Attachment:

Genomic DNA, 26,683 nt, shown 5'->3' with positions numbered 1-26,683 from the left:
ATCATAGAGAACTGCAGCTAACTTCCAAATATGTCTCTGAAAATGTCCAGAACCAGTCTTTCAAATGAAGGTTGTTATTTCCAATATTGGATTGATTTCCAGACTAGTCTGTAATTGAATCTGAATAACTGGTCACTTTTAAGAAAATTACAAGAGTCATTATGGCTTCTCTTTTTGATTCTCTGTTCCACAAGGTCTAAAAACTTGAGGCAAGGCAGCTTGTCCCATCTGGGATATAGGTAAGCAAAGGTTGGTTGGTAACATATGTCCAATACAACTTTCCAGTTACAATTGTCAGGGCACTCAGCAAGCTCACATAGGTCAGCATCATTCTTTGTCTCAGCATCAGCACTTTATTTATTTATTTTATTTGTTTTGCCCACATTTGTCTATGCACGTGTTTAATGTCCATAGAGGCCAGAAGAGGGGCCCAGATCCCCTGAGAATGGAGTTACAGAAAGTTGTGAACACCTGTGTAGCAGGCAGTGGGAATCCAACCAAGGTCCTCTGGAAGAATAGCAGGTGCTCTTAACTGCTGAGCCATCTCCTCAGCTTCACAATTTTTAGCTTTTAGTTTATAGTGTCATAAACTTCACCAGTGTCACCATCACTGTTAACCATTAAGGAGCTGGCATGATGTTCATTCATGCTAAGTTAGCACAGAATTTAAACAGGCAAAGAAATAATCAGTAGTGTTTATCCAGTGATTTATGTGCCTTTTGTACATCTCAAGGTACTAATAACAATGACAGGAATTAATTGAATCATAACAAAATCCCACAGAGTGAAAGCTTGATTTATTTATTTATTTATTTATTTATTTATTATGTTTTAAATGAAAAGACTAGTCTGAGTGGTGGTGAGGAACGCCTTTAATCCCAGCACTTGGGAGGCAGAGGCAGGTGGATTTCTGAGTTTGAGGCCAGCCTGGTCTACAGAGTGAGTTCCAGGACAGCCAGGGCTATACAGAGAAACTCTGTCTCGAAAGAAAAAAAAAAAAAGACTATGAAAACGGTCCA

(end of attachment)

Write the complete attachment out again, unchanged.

Genomic DNA, 26,683 nt, shown 5'->3' with positions numbered 1-26,683 from the left:
ATCATAGAGAACTGCAGCTAACTTCCAAATATGTCTCTGAAAATGTCCAGAACCAGTCTTTCAAATGAAGGTTGTTATTTCCAATATTGGATTGATTTCCAGACTAGTCTGTAATTGAATCTGAATAACTGGTCACTTTTAAGAAAATTACAAGAGTCATTATGGCTTCTCTTTTTGATTCTCTGTTCCACAAGGTCTAAAAACTTGAGGCAAGGCAGCTTGTCCCATCTGGGATATAGGTAAGCAAAGGTTGGTTGGTAACATATGTCCAATACAACTTTCCAGTTACAATTGTCAGGGCACTCAGCAAGCTCACATAGGTCAGCATCATTCTTTGTCTCAGCATCAGCACTTTATTTATTTATTTTATTTGTTTTGCCCACATTTGTCTATGCACGTGTTTAATGTCCATAGAGGCCAGAAGAGGGGCCCAGATCCCCTGAGAATGGAGTTACAGAAAGTTGTGAACACCTGTGTAGCAGGCAGTGGGAATCCAACCAAGGTCCTCTGGAAGAATAGCAGGTGCTCTTAACTGCTGAGCCATCTCCTCAGCTTCACAATTTTTAGCTTTTAGTTTATAGTGTCATAAACTTCACCAGTGTCACCATCACTGTTAACCATTAAGGAGCTGGCATGATGTTCATTCATGCTAAGTTAGCACAGAATTTAAACAGGCAAAGAAATAATCAGTAGTGTTTATCCAGTGATTTATGTGCCTTTTGTACATCTCAAGGTACTAATAACAATGACAGGAATTAATTGAATCATAACAAAATCCCACAGAGTGAAAGCTTGATTTATTTATTTATTTATTTATTTATTTATTATGTTTTAAATGAAAAGACTAGTCTGAGTGGTGGTGAGGAACGCCTTTAATCCCAGCACTTGGGAGGCAGAGGCAGGTGGATTTCTGAGTTTGAGGCCAGCCTGGTCTACAGAGTGAGTTCCAGGACAGCCAGGGCTATACAGAGAAACTCTGTCTCGAAAGAAAAAAAAAAAAAGACTATGAAAACGGTCCA